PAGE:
The Aeropress Is Officially the Only Thing I Use to Make Coffee
It saves me $18 a week (that adds up!).
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Hi, I’m a coffee snob on a budget — nice to meet you. As such, I’m constantly re-evaluating my caffeine habits. Math says I should brew my own coffee. But as the only person in my family who imbibes, there's no point in making a big pot — and I'm not so keen on single-serving pods because of the waste. Therefore, I typically default to that $3.50 cup of joe from my local café.
Typically used to default, I should say. Everything changed when I started using an AeroPress coffee maker. Over the years, I’d seen various coffee aficionados tout the gadget, but it took a little push from my lovely colleague to get one. It only costs $30 — what could really be the downside?
The AeroPress is appealing to me because it makes brewing coffee at my desk easy. About the size of a water bottle, it fits into my small top desk drawer and requires neither electricity or nor batteries. At last, a coffee maker that doesn’t hog desk (or counter) space.
Created by a retired Stanford University engineering professor, the Aeropress functions simply and swiftly. Press down on a little plunger to force hot water through ground coffee and a small filter straight into your mug. The entire process takes two minutes (literally) and produces a single serving of espresso-style brew that’s strong and aromatic but not bitter. I find it tastes better than the cup I might buy from my local coffee shop, not to mention every single French press-style cup I've had. If you choose, you can dilute it with hot water to create an americano — or add frothy milk for a latte.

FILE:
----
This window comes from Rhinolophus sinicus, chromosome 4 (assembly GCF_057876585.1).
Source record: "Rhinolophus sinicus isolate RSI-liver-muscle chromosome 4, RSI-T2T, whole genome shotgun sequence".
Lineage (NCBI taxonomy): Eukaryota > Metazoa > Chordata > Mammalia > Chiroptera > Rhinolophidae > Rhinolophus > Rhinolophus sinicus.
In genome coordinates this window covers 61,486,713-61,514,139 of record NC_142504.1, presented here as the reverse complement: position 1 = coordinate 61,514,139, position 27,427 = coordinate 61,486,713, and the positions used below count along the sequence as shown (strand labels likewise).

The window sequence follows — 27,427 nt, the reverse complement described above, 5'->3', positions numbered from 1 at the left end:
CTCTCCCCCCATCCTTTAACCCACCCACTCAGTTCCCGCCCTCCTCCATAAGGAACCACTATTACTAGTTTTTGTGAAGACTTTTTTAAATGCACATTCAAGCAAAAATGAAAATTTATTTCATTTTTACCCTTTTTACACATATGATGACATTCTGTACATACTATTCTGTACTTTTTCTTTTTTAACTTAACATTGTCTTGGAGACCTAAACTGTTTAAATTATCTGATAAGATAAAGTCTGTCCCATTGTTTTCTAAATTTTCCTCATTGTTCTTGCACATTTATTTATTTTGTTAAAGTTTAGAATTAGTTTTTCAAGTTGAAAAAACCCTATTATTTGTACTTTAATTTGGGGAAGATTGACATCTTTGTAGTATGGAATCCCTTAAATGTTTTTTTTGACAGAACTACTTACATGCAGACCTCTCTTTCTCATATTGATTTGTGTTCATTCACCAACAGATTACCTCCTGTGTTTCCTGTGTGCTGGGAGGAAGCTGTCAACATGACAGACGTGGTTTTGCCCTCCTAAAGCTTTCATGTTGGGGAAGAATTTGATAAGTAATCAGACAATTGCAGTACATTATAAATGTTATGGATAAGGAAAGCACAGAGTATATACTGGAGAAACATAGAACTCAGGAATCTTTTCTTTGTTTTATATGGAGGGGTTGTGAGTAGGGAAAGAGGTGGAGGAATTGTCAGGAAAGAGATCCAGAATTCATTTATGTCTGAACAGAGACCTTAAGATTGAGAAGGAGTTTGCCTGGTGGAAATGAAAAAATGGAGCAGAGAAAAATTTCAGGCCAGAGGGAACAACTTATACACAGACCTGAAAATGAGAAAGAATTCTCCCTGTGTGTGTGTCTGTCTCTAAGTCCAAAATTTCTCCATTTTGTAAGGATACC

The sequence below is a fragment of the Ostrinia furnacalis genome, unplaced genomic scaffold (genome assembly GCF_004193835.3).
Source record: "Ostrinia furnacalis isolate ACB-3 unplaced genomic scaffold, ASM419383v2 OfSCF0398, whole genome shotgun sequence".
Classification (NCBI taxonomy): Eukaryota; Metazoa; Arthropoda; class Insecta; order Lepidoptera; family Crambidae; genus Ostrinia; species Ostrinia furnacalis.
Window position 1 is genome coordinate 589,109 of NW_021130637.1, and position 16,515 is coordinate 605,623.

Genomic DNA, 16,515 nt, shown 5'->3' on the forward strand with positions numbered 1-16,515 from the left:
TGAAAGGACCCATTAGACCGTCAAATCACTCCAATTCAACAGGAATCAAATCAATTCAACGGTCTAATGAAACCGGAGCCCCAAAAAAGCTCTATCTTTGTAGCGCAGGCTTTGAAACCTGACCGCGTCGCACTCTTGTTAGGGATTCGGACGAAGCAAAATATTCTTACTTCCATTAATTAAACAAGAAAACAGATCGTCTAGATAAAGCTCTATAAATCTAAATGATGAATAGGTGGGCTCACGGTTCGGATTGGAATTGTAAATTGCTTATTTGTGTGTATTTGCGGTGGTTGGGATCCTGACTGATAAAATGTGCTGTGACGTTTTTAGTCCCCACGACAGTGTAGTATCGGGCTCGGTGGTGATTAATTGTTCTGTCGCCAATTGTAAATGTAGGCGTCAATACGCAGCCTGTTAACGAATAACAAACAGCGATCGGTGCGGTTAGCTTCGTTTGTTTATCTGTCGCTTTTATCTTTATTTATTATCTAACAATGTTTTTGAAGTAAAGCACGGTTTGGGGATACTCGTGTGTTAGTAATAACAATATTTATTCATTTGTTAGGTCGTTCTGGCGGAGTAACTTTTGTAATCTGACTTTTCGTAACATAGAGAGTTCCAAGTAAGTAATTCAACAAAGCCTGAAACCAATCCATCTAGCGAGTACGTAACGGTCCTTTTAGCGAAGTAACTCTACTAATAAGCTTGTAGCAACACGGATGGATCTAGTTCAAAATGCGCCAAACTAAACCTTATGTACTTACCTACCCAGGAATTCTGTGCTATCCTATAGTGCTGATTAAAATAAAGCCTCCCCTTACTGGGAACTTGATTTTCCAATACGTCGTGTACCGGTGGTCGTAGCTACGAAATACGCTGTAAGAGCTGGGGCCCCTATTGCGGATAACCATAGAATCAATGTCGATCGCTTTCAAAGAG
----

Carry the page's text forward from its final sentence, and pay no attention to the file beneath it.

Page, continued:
Moreover, it’s the easiest coffee maker to clean: the grounds are compressed into a thin puck that you can plunge straight into your garbage/compost can. Then, simply give the plunger a quick rinse.
After two weeks of using it, I sat down to calculate just how much money a cup of Aeropress coffee cost me. Each serving uses 14 grams (.49 ounces) of fine drip grind coffee (which you measure with the included scoop). The 12-ounce bag of Blue Bottle Coffee I drink costs $22 and makes 24 cups of coffee with the Aeropress, meaning each cup of joe costs 92 cents — a great rate, even with the pricey beans I'm choosing (it's a little luxury that makes a difference to me!). On every cup, I saved $2.60. In a single a week (drinking one cup a day) I saved about $18. The dollars really start adding up.
I’ve been using the AeroPress for several months now, and I'm never going back. I just posted a craigslist ad for the gorgeous pour-over coffee maker that’s sat untouched in my cabinet for three years. Sometimes, when I mention the AeroPress in daily conversation to someone (because yes, I do that), their eyes light up. Because if you know, you know.